Oscar Abella - Tuba and early brass instruments
header french tuba

Depending on each country, some types of tubas have been imposed on others over time. Thus, the German and Austrian tradition have taken lead in the vast part of the use of the valve Tubas in F and BBb-. England on the other hand roots on piston E-flat Tubas, and in the United States the favorite instrument is the piston Tuba in C. With all kinds of exceptions, of course. The French case is particular, where in 1843 Adolphe Sax, the Belgian manufacturer based in Paris, patented the "new chromatic system" of the Saxhorn, an instrument with its own instrumental family that goes from soprano to contrabass. The most common today is the Tenor/Baritone saxhorn in Bb and the Alto in Eb.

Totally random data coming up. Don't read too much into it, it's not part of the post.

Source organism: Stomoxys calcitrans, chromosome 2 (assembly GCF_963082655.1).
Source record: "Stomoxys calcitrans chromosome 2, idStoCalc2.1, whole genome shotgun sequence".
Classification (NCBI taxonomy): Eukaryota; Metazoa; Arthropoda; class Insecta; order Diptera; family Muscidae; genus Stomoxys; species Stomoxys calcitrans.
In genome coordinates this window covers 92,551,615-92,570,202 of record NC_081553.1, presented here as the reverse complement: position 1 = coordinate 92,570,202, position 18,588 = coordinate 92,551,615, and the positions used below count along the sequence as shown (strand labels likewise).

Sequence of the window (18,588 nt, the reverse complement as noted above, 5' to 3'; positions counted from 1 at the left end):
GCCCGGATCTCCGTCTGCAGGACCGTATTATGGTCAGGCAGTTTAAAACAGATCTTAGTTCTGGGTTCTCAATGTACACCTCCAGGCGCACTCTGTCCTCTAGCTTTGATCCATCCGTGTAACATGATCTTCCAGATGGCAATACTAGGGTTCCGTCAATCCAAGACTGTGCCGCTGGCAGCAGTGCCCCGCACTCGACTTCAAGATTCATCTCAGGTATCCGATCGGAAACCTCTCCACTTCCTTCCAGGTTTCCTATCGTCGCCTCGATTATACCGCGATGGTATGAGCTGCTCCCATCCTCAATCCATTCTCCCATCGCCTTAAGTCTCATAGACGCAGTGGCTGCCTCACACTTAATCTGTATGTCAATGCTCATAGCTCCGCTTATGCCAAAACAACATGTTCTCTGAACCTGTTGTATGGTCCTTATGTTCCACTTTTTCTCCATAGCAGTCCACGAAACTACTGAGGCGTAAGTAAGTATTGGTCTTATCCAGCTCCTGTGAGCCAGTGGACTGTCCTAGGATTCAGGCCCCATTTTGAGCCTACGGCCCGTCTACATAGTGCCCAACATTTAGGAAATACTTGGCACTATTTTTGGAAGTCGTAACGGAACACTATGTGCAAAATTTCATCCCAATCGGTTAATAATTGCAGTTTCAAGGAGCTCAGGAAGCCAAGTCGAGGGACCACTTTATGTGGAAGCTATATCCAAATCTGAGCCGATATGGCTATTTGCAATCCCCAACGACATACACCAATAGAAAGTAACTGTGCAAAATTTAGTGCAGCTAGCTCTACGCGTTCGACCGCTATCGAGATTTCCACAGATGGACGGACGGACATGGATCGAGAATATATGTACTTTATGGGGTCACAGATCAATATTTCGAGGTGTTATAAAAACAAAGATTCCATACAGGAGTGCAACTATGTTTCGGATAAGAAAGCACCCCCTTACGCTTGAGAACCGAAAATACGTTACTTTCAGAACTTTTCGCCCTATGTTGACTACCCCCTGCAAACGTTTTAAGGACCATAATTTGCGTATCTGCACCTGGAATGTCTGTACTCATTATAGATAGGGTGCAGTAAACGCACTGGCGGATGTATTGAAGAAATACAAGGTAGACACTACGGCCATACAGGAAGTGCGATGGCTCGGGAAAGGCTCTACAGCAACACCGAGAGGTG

Until well into the 1960s, a particular type of saxhorn, usually in C with 5 or 6 pistons, was the most used instrument at the bottom of the Brass section in most French orchestras. With a smaller and cylindrical pipe size and width than the current euphoniums, the instrument gives a slightly lighter and more metallic sound quality. The saxhorn remains a great pride for French instrumentalists, although the use of the euphonium and Bass and Contrabass Tubas have also become widespread in the country.
French Tuba Tuba Français Tuba Francesa Saxhorn orchestra rtf 1958Orchestra of the RTF in 1958.
French Tuba Tuba Français Tuba Francesa Saxhorn Mahillon Oscar Abella French 6-piston Tuba “Mahillon à Bruxelles” (ca. 1937). Oscar Abella Collection.
bell French Tuba Tuba Français Tuba Francesa Saxhorn mahillonDetailed Bell. Text on the armor: "Unity is strength."
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